The Pilgrims believed baptism was the sacrament which wiped away Original Sin, and was a covenant with Christ and his chosen people (as circumcision had been to God and the Israelites), and therefore children should be baptized as soon as practical. See: Of Religious Communion, Private and Public, by John Robinson (1614). This was in opposition to the Anabaptists, who believed that baptism was essentially an initiation ceremony into the churchhood of believers, and therefore could only be administered to believing adults who understood the meaning of the ceremony. The Pilgrims believed that “Baptism now, as circumcision of old, is the seal of the covenant of God”. They further believed that at least one parent must be of the faith for the child to be baptized into the church. See: A Just and Necessary Apology of Certain Christians, by John Robinson (1625).
Holy Days and Religious Holidays.
The Pilgrims faithfully observed the Sabbath, and did not work on Sunday. Even when the Pilgrims were exploring Cape Cod, to the Mayflower crew’s dismay, they stopped everything and stayed in camp on Sunday to keep the Sabbaths. See: Mourt’s Relation (1622), chapter 1. The Pilgrims did not celebrate religious holidays–Christmas and Easter being the prime examples. These holidays were invented by man to memorialize Jesus, and are not prescribed by the Bible and therefore cannot be Holy. “It seems too much for any mortal man to appoint, or make an anniversary memorial”. See: A Just and Necessary Apology of Certain Christians by John Robinson (1625) chapter 5; and Of Plymouth Plantation by William Bradford, chapter 12.
The Pilgrims considered marriage a civil affair, not to be handled by the church ministers but instead by civil magistrates. See: Of Plymouth Plantation, Ch. 12. Marriage was a contract, mutually agreed upon by a man and a woman. Marriage was ordained by God for the benefit of man’s natural and spiritual life. Not getting married (and thus remaining a virgin) was not considered a sign of piety. Marriages were considered important for two main reasons: procreation of children, and to avoid the sin of adultery. The important characteristics to find in the proper spouse, according to Robinson, are (1) godliness, and (2) similarity–in age, beliefs, estate, disposition, inclinations, and affections. In the marriage, “the wife is specially required a reverend subjection in all lawful things to her husband”, and the husband is “to give honour to the wife”, and the Lord requires “the love of the husband to his wife must be like Christ’s to his church”. See: Observations Divine and Moral, by John Robinson (1628), chapter 59 “Of Marriage”.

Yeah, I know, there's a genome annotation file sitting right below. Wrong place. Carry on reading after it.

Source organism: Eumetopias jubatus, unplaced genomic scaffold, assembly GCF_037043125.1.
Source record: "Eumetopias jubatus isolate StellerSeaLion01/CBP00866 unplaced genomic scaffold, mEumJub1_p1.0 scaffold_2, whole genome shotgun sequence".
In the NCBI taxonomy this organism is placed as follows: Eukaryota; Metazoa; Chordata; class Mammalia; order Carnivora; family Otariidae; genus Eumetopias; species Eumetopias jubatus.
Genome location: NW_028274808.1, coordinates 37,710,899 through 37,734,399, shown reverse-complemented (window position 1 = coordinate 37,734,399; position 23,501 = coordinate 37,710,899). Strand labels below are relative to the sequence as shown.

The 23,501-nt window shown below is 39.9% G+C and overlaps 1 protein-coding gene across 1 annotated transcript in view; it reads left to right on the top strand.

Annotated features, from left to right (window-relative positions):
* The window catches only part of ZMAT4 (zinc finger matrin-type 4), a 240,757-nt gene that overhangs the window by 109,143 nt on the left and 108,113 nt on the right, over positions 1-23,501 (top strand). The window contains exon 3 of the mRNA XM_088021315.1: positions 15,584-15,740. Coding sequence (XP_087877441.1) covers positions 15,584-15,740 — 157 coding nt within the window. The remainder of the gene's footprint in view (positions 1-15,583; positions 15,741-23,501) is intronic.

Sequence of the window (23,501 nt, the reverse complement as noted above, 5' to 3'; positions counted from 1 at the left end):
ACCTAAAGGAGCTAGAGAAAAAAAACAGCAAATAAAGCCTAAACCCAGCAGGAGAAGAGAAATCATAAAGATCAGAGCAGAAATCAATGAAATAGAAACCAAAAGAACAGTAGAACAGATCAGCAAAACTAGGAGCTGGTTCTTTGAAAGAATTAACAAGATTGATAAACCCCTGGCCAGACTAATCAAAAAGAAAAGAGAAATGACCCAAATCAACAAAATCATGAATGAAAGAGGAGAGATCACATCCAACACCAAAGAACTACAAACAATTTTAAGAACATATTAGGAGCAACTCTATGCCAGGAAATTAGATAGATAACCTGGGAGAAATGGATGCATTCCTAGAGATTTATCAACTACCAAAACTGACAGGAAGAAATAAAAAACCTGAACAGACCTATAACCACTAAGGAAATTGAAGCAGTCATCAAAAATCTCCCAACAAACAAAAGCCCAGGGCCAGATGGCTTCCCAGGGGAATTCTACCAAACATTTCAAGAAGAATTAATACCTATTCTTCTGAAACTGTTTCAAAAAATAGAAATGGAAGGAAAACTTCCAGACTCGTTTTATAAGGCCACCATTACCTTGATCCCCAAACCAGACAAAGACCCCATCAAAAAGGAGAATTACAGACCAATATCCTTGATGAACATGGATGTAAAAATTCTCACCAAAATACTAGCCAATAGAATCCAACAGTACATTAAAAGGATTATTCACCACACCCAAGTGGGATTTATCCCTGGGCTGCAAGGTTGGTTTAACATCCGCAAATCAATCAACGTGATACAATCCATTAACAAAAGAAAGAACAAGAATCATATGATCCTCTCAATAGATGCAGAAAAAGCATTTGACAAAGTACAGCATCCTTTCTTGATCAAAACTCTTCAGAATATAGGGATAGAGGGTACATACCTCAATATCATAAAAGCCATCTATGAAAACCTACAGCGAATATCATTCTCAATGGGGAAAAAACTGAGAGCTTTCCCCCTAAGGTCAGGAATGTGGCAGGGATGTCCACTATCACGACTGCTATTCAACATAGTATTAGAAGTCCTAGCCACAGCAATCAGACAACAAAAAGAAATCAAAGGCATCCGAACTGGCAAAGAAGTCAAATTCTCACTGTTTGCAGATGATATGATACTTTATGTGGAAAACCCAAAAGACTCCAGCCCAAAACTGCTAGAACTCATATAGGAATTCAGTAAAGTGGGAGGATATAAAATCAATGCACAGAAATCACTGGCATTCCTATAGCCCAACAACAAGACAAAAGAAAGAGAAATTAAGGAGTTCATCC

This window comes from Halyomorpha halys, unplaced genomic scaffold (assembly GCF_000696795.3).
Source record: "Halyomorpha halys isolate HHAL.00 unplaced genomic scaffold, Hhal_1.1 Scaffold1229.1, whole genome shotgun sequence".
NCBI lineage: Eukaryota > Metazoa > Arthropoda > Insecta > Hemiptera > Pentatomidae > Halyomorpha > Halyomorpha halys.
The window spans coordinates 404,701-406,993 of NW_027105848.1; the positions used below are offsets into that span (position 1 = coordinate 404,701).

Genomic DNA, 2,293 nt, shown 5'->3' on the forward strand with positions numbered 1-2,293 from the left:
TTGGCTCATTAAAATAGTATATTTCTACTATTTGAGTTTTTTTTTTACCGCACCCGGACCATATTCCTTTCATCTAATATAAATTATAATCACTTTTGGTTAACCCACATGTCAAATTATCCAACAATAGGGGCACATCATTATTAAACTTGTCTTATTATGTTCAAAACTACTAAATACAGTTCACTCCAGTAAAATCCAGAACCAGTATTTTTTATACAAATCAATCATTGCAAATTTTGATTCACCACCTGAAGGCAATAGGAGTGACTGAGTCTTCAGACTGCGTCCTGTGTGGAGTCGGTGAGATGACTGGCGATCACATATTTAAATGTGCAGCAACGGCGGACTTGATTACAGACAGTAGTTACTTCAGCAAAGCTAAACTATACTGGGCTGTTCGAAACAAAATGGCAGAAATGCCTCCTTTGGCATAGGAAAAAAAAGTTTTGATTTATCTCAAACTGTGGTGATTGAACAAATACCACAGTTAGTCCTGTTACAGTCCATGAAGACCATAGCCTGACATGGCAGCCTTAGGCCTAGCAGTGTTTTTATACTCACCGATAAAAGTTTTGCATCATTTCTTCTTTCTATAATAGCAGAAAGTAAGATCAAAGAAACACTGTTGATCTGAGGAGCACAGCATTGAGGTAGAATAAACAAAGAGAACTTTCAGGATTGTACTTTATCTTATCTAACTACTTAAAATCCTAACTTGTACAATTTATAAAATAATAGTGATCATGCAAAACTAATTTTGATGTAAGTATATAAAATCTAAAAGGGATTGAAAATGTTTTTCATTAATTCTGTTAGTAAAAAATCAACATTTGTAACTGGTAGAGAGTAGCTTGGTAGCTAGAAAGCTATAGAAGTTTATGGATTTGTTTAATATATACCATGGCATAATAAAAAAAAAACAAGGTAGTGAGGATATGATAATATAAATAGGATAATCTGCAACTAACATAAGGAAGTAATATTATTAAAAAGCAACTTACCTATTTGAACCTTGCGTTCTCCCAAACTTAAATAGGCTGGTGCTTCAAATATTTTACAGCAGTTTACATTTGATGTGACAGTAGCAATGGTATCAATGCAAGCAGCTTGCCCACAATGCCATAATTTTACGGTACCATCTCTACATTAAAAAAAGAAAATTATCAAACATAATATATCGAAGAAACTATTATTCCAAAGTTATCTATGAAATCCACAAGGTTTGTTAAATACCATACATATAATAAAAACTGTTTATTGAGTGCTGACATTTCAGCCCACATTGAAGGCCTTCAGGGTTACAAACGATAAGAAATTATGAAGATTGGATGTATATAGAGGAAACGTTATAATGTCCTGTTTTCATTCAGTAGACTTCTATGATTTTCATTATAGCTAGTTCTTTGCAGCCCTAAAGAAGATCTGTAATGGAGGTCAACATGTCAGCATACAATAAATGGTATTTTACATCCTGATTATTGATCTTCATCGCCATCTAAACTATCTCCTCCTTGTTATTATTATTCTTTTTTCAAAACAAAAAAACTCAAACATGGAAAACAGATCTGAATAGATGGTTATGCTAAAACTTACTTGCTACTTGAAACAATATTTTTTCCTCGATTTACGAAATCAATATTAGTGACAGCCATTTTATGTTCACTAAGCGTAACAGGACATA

Education of Children, and Discipline.
The Pilgrims believed that in the child’s early years, the mother was the most important educator. But as the child grew, the father became the more important figure–from the father they are to learn manners, wisdom, and authority. The Pilgrims believed that children needed to be disciplined “with the rod” when necessary, as the Bible proclaims in Proverbs 13:24 and 22:15. Children were also expected to learn from the husband’s disciplining of his wife–a wife was to be disciplined just as the children were disciplined when she disobeyed her husband or sinned against God. See Observations Divine and Moral (1624) by John Robinson, Chapter 60 “Of Children and their Education”. The Pilgrim’s distinction between beating a wife, and disciplining a wife, is akin to the modern-day distinction between beating a child and spanking a child. The standard court-administered punishment for wife-beating was a public whipping, which is certainly more severe than the modern “punishment”. None of the Mayflower passengers were ever accused of wife-beating. Education was thought very important, but in early years of the Plymouth Colony there was not enough time or qualified individuals to teach. All children, boys and girls both, were taught to read (because reading the Bible was something everyone needed to be able to do). Writing, however, was not taught to girls, and in fact many boys never learned to write either. If the situation required, writing was a skill that could be learned fairly easily by someone who already knew how to read.
1. The Works of John Robinson, Pastor of the Pilgrims. Edited by Robert Ashton (London, 1851). 3-Volumes.
2. The Reformation: A Narrative History Related by Contemporary Observers and Participates, by Hans Hillerbrand (Grand Rapids, repr. 1994).
3. Reformation Europe, by De Lamar Jensen (Lexington, 1992).
4. Of Plymouth Plantation, by William Bradford. (written 1630-1654).
5. Mourt’s Relation: A Journal of the Pilgrims at Plymouth (London, 1622).